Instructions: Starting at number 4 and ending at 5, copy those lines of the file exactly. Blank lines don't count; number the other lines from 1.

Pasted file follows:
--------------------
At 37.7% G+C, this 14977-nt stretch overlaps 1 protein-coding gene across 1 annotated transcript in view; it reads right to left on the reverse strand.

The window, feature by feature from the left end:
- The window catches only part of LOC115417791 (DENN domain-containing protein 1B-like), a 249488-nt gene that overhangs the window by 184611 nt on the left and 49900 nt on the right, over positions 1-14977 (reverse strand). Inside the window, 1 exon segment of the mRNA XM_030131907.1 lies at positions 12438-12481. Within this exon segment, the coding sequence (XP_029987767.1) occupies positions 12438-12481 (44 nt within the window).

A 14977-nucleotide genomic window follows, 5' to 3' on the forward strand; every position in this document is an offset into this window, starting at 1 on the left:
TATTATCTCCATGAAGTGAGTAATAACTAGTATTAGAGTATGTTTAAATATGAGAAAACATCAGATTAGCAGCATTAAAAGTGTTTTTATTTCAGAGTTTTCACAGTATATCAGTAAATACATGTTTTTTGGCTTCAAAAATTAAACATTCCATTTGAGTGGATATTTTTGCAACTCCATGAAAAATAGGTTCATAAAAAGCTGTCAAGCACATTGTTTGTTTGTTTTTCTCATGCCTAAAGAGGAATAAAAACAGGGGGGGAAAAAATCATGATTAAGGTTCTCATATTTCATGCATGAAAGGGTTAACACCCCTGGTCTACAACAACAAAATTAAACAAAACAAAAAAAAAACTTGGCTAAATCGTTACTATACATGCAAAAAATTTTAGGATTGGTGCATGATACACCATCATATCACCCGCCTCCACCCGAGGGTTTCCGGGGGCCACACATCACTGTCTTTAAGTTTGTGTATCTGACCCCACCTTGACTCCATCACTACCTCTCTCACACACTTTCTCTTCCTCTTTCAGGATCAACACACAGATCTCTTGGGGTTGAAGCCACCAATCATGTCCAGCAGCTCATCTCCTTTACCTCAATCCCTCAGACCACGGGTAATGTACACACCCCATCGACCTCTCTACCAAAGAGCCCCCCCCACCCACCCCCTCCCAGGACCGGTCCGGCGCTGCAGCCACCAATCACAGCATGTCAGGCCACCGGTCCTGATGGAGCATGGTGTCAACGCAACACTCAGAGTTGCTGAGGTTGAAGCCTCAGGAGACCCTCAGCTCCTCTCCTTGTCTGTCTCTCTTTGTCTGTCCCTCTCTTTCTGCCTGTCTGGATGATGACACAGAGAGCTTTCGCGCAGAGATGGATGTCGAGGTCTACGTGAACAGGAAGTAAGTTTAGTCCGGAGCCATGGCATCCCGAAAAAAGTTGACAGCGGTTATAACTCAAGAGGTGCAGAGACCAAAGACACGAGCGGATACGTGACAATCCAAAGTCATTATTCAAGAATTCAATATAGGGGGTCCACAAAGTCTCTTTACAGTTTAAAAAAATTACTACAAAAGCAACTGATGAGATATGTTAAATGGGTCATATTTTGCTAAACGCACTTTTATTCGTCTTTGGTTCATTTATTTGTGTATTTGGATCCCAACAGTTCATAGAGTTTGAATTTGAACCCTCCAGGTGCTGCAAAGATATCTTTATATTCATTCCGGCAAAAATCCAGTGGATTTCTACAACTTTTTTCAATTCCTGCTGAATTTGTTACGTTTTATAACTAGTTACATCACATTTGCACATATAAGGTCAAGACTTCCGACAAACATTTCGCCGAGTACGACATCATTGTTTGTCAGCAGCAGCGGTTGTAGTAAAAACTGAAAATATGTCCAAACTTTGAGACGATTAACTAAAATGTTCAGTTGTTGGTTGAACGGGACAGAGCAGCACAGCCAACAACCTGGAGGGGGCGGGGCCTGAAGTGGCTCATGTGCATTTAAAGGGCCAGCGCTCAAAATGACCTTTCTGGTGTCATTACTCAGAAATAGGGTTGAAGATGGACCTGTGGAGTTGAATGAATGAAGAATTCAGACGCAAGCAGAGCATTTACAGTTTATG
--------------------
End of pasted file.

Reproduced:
A 14977-nucleotide genomic window follows, 5' to 3' on the forward strand; every position in this document is an offset into this window, starting at 1 on the left:
TATTATCTCCATGAAGTGAGTAATAACTAGTATTAGAGTATGTTTAAATATGAGAAAACATCAGATTAGCAGCATTAAAAGTGTTTTTATTTCAGAGTTTTCACAGTATATCAGTAAATACATGTTTTTTGGCTTCAAAAATTAAACATTCCATTTGAGTGGATATTTTTGCAACTCCATGAAAAATAGGTTCATAAAAAGCTGTCAAGCACATTGTTTGTTTGTTTTTCTCATGCCTAAAGAGGAATAAAAACAGGGGGGGAAAAAATCATGATTAAGGTTCTCATATTTCATGCATGAAAGGGTTAACACCCCTGGTCTACAACAACAAAATTAAACAAAACAAAAAAAAAACTTGGCTAAATCGTTACTATACATGCAAAAAATTTTAGGATTGGTGCATGATACACCATCATATCACCCGCCTCCACCCGAGGGTTTCCGGGGGCCACACATCACTGTCTTTAAGTTTGTGTATCTGACCCCACCTTGACTCCATCACTACCTCTCTCACACACTTTCTCTTCCTCTTTCAGGATCAACACACAGATCTCTTGGGGTTGAAGCCACCAATCATGTCCAGCAGCTCATCTCCTTTACCTCAATCCCTCAGACCACGGGTAATGTACACACCCCATCGACCTCTCTACCAAAGAGCCCCCCCCACCCACCCCCTCCCAGGACCGGTCCGGCGCTGCAGCCACCAATCACAGCATGTCAGGCCACCGGTCCTGATGGAGCATGGTGTCAACGCAACACTCAGAGTTGCTGAGGTTGAAGCCTCAGGAGACCCTCAGCTCCTCTCCTTGTCTGTCTCTCTTTGTCTGTCCCTCTCTTTCTGCCTGTCTGGATGATGACACAGAGAGCTTTCGCGCAGAGATGGATGTCGAGGTCTACGTGAACAGGAAGTAAGTTTAGTCCGGAGCCATGGCATCCCGAAAAAAGTTGACAGCGGTTATAACTCAAGAGGTGCAGAGACCAAAGACACGAGCGGATACGTGACAATCCAAAGTCATTATTCAAGAATTCAATATAGGGGGTCCACAAAGTCTCTTTACAGTTTAAAAAAATTACTACAAAAGCAACTGATGAGATATGTTAAATGGGTCATATTTTGCTAAACGCACTTTTATTCGTCTTTGGTTCATTTATTTGTGTATTTGGATCCCAACAGTTCATAGAGTTTGAATTTGAACCCTCCAGGTGCTGCAAAGATATCTTTATATTCATTCCGGCAAAAATCCAGTGGATTTCTACAACTTTTTTCAATTCCTGCTGAATTTGTTACGTTTTATAACTAGTTACATCACATTTGCACATATAAGGTCAAGACTTCCGACAAACATTTCGCCGAGTACGACATCATTGTTTGTCAGCAGCAGCGGTTGTAGTAAAAACTGAAAATATGTCCAAACTTTGAGACGATTAACTAAAATGTTCAGTTGTTGGTTGAACGGGACAGAGCAGCACAGCCAACAACCTGGAGGGGGCGGGGCCTGAAGTGGCTCATGTGCATTTAAAGGGCCAGCGCTCAAAATGACCTTTCTGGTGTCATTACTCAGAAATAGGGTTGAAGATGGACCTGTGGAGTTGAATGAATGAAGAATTCAGACGCAAGCAGAGCATTTACAGTTTATG